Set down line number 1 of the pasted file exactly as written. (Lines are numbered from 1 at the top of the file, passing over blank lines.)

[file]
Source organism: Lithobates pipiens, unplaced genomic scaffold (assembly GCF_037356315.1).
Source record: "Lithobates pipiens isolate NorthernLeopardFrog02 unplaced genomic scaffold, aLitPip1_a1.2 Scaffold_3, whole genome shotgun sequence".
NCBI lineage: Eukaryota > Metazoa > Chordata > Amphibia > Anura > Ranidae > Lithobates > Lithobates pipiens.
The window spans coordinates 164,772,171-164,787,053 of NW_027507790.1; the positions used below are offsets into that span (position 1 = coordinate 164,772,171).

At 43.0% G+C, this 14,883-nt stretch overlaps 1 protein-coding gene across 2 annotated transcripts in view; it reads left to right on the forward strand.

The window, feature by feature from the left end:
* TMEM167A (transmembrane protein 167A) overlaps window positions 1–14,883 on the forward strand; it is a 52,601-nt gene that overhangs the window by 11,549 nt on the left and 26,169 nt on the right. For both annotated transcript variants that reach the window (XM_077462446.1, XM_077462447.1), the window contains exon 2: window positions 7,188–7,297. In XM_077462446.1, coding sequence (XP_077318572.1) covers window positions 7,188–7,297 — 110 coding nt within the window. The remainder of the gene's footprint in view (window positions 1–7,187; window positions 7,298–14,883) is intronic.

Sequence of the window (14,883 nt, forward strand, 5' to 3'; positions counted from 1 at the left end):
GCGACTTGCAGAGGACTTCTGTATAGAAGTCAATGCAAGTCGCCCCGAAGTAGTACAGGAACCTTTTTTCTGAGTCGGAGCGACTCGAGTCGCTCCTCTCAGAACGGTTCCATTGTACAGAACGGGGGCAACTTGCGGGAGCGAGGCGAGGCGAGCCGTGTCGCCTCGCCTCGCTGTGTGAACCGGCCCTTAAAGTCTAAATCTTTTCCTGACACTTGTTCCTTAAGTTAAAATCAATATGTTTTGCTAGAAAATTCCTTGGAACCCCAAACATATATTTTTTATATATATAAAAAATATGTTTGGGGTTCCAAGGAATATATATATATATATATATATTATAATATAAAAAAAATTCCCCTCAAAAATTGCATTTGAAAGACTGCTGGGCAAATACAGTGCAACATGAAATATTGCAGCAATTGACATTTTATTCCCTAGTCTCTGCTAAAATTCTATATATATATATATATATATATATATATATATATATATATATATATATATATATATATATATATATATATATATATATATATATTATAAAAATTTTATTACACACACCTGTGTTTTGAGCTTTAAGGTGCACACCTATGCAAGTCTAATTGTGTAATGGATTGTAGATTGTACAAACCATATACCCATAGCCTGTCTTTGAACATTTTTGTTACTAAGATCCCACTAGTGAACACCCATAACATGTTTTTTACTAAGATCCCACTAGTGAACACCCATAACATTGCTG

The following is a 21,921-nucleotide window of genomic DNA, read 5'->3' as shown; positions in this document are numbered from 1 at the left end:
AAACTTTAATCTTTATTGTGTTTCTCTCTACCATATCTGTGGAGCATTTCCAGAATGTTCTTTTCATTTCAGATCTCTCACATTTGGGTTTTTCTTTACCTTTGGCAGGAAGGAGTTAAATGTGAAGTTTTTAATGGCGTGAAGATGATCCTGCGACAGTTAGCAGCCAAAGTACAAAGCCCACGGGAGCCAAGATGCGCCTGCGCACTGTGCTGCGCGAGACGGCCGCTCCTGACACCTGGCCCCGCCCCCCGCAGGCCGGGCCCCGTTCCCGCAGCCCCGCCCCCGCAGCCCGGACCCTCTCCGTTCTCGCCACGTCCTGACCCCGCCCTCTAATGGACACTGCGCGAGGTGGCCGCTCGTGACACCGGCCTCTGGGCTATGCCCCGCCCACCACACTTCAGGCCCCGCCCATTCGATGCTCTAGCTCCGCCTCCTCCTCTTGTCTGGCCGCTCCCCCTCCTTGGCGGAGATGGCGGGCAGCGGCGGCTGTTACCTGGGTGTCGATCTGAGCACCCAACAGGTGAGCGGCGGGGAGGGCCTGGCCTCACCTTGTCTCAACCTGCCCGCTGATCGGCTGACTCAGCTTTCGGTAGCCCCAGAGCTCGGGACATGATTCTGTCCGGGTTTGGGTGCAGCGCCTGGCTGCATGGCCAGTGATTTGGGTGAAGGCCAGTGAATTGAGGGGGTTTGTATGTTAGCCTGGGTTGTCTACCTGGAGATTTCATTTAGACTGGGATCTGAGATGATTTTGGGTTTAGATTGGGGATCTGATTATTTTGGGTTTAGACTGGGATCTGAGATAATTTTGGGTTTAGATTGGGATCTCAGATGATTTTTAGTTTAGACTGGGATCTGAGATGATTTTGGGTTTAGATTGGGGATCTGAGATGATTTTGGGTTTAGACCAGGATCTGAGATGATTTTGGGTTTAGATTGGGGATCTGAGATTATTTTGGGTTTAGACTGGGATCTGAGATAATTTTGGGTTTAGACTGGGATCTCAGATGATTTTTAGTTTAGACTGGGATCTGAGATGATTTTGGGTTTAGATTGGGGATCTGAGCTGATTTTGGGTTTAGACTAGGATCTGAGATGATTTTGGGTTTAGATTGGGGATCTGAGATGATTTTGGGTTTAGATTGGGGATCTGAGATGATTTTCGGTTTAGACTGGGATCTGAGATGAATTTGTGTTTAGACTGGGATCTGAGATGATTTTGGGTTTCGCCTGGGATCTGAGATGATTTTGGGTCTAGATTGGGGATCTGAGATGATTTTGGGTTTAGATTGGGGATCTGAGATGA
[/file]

Source organism: Lithobates pipiens, unplaced genomic scaffold (assembly GCF_037356315.1).